Sobriety isn’t easy. It took me 15 months - from the moment I realized I was an alcoholic and had lost control of myself - to get sober. I went to 12 step meetings like you’re supposed to. I would get 4-6 weeks of sobriety under my belt, then I would go off the deep end on a weekend bender. I went back to 12 step meetings and spent over a year on a hamster wheel that felt like I would never be able to get off. I didn’t get it at the meetings. I don’t relate to Higher Power well. I couldn’t figure out how to get past that. I never felt like I had a God or Higher Being that had my back. I felt abandoned most of the time. By God. By my family. By my own self. Trying to put faith in something else didn’t work for me. I had to figure out how to put that faith in myself.
I had to learn how to love myself. Accept myself and all of my imperfections. I had to stop abandoning myself and believe, nay KNOW - that I was worthy. Of love. Of kindness. Of compassion. I have been able to do these things with patience and curiosity. Opening my mind to the possibility that 12 steps aren’t the only way to live a sober life. In fact, it turns out, they’re not part of my sobriety at all. Don’t misunderstand, the programs have done wonderful things for thousands of people that struggle with addiction. It’s just, they’re not the only way.
Don't be ashamed of your sobreity. It will inspire others.
My disparity led me to a variety of practices that I would have considered woowoo and never given a second thought to in my drinking days. But in my desperation to get my shit together and find happiness, I was willing to try anything. Here’s what has worked for me thus far:
First thing I had to do was be honest about my addiction - with myself. Then I had to stop being afraid to be honest with others. Talking - creating accountability for my actions - is what ultimately saved me. Once I was able to be honest about what I was going through an enormous weight was lifted from me.
Yoga allows me to slow down. It has a profound ability to connect mind, body, and spirit in one activity. Concentrating on my breath frees my brain from swirling around negative thoughts. The poses keep my joints and muscles active, while teaching me patience with my abilities. Some days I bend more than others and that’s okay because I know I will never break. In savasana, the resting pose at the end of most classes, I’m allowed to connect with myself on a deeper level. It’s often meditative. Occasionally, I experience colors or visions. I’m connecting with myself in a way that I could never imagine. Yoga is such an important factor in my recovery, that I have decided to make a career out of it.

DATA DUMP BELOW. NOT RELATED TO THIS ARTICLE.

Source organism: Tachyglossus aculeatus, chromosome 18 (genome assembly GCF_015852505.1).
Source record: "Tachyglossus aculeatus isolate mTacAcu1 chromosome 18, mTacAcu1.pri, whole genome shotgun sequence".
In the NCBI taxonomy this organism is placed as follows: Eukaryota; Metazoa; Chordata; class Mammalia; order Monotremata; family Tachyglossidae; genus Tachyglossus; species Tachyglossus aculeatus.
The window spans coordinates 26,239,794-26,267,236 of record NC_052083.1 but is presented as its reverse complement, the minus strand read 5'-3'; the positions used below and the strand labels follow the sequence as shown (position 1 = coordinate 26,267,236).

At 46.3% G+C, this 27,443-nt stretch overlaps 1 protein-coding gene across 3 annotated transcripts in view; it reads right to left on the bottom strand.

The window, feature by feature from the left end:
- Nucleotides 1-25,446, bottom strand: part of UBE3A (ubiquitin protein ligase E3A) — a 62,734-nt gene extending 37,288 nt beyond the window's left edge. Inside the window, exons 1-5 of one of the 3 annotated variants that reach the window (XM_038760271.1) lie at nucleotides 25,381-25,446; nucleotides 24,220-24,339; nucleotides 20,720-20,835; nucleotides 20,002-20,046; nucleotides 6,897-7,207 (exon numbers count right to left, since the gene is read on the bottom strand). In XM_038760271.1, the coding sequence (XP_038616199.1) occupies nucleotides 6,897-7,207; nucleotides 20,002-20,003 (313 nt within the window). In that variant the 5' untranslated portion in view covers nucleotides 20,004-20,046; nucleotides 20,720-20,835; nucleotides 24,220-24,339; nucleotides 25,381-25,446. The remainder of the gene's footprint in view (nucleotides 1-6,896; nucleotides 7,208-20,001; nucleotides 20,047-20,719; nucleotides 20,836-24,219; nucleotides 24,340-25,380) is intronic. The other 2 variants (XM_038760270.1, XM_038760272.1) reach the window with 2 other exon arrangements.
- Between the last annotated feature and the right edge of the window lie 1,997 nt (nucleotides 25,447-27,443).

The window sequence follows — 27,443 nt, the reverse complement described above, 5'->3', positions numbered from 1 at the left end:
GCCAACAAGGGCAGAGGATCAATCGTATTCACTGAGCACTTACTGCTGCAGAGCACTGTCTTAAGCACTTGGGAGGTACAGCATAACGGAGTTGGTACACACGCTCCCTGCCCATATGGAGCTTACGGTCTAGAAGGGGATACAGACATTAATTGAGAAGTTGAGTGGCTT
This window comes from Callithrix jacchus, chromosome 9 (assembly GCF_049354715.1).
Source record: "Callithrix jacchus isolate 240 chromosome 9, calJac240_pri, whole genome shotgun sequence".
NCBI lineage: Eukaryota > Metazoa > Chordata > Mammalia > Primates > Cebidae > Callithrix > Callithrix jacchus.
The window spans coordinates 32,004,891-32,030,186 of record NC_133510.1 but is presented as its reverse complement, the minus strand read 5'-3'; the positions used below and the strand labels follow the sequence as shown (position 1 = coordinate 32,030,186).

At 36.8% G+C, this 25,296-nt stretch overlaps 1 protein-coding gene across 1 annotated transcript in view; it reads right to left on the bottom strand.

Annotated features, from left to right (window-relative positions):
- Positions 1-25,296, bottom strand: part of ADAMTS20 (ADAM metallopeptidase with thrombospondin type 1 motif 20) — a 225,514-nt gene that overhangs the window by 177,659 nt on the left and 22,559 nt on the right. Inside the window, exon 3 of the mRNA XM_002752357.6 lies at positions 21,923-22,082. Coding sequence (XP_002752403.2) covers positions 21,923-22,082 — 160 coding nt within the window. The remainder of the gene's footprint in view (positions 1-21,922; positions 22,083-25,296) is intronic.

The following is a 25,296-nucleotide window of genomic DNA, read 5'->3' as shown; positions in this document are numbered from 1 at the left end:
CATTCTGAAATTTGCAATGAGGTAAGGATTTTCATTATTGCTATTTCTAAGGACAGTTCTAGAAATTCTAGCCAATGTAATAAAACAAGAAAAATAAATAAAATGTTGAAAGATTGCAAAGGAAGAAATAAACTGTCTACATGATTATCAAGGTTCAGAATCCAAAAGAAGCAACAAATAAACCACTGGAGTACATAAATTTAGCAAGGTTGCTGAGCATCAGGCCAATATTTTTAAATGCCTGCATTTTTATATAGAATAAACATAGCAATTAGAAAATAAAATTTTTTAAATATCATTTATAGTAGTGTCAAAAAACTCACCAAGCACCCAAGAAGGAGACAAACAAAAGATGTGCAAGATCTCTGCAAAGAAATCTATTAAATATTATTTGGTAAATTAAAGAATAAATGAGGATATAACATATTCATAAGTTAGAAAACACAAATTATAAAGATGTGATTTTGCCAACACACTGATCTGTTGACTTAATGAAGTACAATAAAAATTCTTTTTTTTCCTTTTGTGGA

Science has proven that scents can trigger memories and emotions. I am able to use aromatherapy to manage my moods and cravings. I have a diffuser at home, one on my desk at the office, and another in my car. I diffuse a calming blend in my car to help me manage aggression while driving. I use lavender essential oil in the evening before bed to soothe, relax, and de-stress. When I have cravings I diffuse grapefruit essential oil or take rosemary essential oil internally. Having the opportunity to refocus and ground my thoughts with essential oil aromatherapy allows me relief from my occasionally overwhelming feelings.
I didn’t love myself when I was drinking. I didn’t know how. I’m learning that part of loving myself is honoring my needs. So I make space to do things that make me feel good. Yoga and aromatherapy are part of my self care, but I also meditate, take long baths, practice reiki, and travel. Whatever it is that comforts you, makes you feel loved - do that. Love yourself unconditionally.
Some people are hurting so bad you have to do more than preach a message to them; you have to be a message to them.
My last drink was at the Grand Canyon in November, 2009. I had been sober again for about 6 weeks. I felt like I had finally gotten it. I hit the road for a solo trip from New Hampshire to California. I spent 3 weeks camping and couch surfing - along highway 66, spending a bulk of my time exploring New Mexico and Arizona. As I neared the end of my trip I stopped for a night at the Grand Canyon to visit a park ranger friend. A friend that knew me as a party girl from back in Boston. A friend that I had not told I was trying to get sober. Or that drinking was even an issue for me. I tried my damnedest to keep my problem a secret. It was my heaviest burden. My silence - not my alcoholism.
Moments after connecting with my friend I had a drink in my hand. Then another. The night is foggy, but I’m fairly certain I drank a 5th of whiskey, alone. Sure, most everyone else was drinking, too. But I was getting drunk. Again. I just didn’t know how not to. The next morning I was a fucking mess. Mentally, I felt defeated again by alcohol. Physically, I was convulsive vomiting and had a tremendous hangover. Spiritually, however, I was finally free.
That morning, I told my friend I was an alcoholic. I told her the struggles I had had trying to get sober/stay sober for the last 15 months. I bared my soul, my pain. I shed a lot of tears. And I felt amazing afterwards. Being honest with someone for the first time about my addiction liberated me and I haven’t looked back. Nor have I had a drink, since that night in the Grand Canyon.